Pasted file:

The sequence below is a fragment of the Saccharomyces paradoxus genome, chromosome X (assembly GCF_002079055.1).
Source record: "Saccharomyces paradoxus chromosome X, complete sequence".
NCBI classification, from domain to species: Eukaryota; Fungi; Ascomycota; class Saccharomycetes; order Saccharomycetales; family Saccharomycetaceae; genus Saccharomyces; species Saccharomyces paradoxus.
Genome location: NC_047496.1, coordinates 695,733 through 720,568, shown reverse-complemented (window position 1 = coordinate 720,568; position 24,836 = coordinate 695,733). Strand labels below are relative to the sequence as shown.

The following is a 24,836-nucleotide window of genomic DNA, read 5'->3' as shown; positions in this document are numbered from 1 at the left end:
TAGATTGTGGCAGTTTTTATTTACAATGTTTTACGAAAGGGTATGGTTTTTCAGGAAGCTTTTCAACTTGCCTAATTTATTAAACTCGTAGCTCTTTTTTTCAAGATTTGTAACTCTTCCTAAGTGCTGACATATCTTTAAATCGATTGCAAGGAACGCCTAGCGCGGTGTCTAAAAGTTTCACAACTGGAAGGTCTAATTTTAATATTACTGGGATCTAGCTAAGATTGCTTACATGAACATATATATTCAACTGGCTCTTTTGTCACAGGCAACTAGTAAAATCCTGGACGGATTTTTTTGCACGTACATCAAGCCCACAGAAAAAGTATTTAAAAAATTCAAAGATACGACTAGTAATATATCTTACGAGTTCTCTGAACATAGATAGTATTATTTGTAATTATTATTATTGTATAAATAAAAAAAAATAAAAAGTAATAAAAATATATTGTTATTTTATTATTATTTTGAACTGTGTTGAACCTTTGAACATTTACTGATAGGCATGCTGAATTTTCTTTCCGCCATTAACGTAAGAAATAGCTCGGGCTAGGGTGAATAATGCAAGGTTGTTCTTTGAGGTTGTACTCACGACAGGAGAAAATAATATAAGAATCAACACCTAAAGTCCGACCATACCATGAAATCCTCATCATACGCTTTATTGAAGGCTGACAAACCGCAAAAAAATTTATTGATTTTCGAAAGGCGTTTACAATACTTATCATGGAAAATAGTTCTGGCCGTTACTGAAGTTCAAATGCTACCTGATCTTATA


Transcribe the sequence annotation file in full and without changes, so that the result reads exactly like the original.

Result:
The sequence below is a fragment of the Saccharomyces paradoxus genome, chromosome X (assembly GCF_002079055.1).
Source record: "Saccharomyces paradoxus chromosome X, complete sequence".
NCBI classification, from domain to species: Eukaryota; Fungi; Ascomycota; class Saccharomycetes; order Saccharomycetales; family Saccharomycetaceae; genus Saccharomyces; species Saccharomyces paradoxus.
Genome location: NC_047496.1, coordinates 695,733 through 720,568, shown reverse-complemented (window position 1 = coordinate 720,568; position 24,836 = coordinate 695,733). Strand labels below are relative to the sequence as shown.

The following is a 24,836-nucleotide window of genomic DNA, read 5'->3' as shown; positions in this document are numbered from 1 at the left end:
TAGATTGTGGCAGTTTTTATTTACAATGTTTTACGAAAGGGTATGGTTTTTCAGGAAGCTTTTCAACTTGCCTAATTTATTAAACTCGTAGCTCTTTTTTTCAAGATTTGTAACTCTTCCTAAGTGCTGACATATCTTTAAATCGATTGCAAGGAACGCCTAGCGCGGTGTCTAAAAGTTTCACAACTGGAAGGTCTAATTTTAATATTACTGGGATCTAGCTAAGATTGCTTACATGAACATATATATTCAACTGGCTCTTTTGTCACAGGCAACTAGTAAAATCCTGGACGGATTTTTTTGCACGTACATCAAGCCCACAGAAAAAGTATTTAAAAAATTCAAAGATACGACTAGTAATATATCTTACGAGTTCTCTGAACATAGATAGTATTATTTGTAATTATTATTATTGTATAAATAAAAAAAAATAAAAAGTAATAAAAATATATTGTTATTTTATTATTATTTTGAACTGTGTTGAACCTTTGAACATTTACTGATAGGCATGCTGAATTTTCTTTCCGCCATTAACGTAAGAAATAGCTCGGGCTAGGGTGAATAATGCAAGGTTGTTCTTTGAGGTTGTACTCACGACAGGAGAAAATAATATAAGAATCAACACCTAAAGTCCGACCATACCATGAAATCCTCATCATACGCTTTATTGAAGGCTGACAAACCGCAAAAAAATTTATTGATTTTCGAAAGGCGTTTACAATACTTATCATGGAAAATAGTTCTGGCCGTTACTGAAGTTCAAATGCTACCTGATCTTATA